Amsterdam-based graphic designer and illustrator Tim Boelaars has a series of limited-edition screenprints based on his sets of icons for everyday use, printed as different colored posters of 18” x 24”. Tim has drawn a lot of attention to his unique iconography work, with an established technique of bold, geometric, monospaced line work that illustrates a range of whimsical yet quirky commonplace things (well, except for the weaponry series). While each and every object may not be absolutely minimalistic in their portrayal, the arrangement of the icons in a monochromatic, perfectly ordered and straightforward fashion is very elegantly simple. Photography by Tim Boelaars, featured image from The Noun Project.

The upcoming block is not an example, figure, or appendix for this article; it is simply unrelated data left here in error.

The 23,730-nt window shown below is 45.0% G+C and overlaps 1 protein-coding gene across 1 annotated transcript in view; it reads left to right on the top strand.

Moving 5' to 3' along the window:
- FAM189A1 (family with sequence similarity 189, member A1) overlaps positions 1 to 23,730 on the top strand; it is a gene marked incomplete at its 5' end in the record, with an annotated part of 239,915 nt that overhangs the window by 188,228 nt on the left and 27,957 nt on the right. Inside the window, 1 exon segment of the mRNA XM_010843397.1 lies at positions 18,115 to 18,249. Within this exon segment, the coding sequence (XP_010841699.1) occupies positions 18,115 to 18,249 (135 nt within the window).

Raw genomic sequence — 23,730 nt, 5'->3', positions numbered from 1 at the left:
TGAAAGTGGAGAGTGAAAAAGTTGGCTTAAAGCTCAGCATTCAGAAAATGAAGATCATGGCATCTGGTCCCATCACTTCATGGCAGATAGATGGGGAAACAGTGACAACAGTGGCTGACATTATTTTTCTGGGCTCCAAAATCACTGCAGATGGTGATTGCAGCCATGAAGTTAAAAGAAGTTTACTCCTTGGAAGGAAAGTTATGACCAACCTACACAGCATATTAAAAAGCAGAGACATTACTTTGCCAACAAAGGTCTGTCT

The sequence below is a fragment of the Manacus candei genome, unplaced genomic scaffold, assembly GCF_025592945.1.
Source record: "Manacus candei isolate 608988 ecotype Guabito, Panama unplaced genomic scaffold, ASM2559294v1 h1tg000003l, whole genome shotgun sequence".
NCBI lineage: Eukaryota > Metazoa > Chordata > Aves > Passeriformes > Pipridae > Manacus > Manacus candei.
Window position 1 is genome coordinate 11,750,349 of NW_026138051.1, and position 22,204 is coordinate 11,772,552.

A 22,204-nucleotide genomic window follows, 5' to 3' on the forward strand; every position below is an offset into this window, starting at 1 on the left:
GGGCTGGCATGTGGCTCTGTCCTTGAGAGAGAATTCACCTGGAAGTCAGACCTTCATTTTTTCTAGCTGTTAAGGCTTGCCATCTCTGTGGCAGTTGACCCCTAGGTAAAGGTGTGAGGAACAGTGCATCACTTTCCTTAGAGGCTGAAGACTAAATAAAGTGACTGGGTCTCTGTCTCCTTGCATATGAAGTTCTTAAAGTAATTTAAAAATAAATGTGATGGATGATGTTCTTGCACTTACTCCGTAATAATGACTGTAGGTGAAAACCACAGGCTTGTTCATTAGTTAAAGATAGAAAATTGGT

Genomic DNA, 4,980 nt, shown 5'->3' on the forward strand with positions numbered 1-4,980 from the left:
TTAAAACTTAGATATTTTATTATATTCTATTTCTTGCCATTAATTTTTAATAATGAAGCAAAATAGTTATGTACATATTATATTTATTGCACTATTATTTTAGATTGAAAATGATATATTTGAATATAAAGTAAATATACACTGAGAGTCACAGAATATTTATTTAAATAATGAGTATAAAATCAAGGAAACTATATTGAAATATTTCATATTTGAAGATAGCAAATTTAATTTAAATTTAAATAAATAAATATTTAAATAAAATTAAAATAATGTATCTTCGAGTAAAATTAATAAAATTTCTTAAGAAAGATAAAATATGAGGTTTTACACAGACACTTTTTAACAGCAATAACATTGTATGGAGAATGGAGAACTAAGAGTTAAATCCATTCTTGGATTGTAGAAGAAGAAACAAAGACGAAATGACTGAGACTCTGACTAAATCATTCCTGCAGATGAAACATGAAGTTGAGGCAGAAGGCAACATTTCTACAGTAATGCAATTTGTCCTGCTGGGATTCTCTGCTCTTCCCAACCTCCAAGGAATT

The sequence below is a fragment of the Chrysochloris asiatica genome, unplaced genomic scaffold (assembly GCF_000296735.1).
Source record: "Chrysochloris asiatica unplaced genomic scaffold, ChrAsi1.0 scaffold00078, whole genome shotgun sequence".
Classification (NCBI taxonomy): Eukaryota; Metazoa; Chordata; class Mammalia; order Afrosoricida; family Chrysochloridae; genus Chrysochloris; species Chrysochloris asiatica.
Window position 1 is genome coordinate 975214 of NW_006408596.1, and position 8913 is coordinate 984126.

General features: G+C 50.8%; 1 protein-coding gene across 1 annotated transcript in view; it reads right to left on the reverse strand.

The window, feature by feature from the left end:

I love the vibrant colored sleeves by reWrap. The sleeves are created according to the Cradle to Cradle principle. This means: 100% reusable materials, 100% renewable energy and 100% social production. The sleeves are made of felt (98%) and yarn (2%) and are fully biodegradable. To avoid unnecessary use of materials for the label, the logo is stamped into the sleeve, a nice detail. By time the logo will slowly fade. The makers expected the use time to be 5 years and after use your sleeve will turn into compost rather than waste. The sleeves – available for laptop, Macbook, iPad and iPhone – are sewn together in a small Amsterdam located workshop that provides employment to people with a handicap.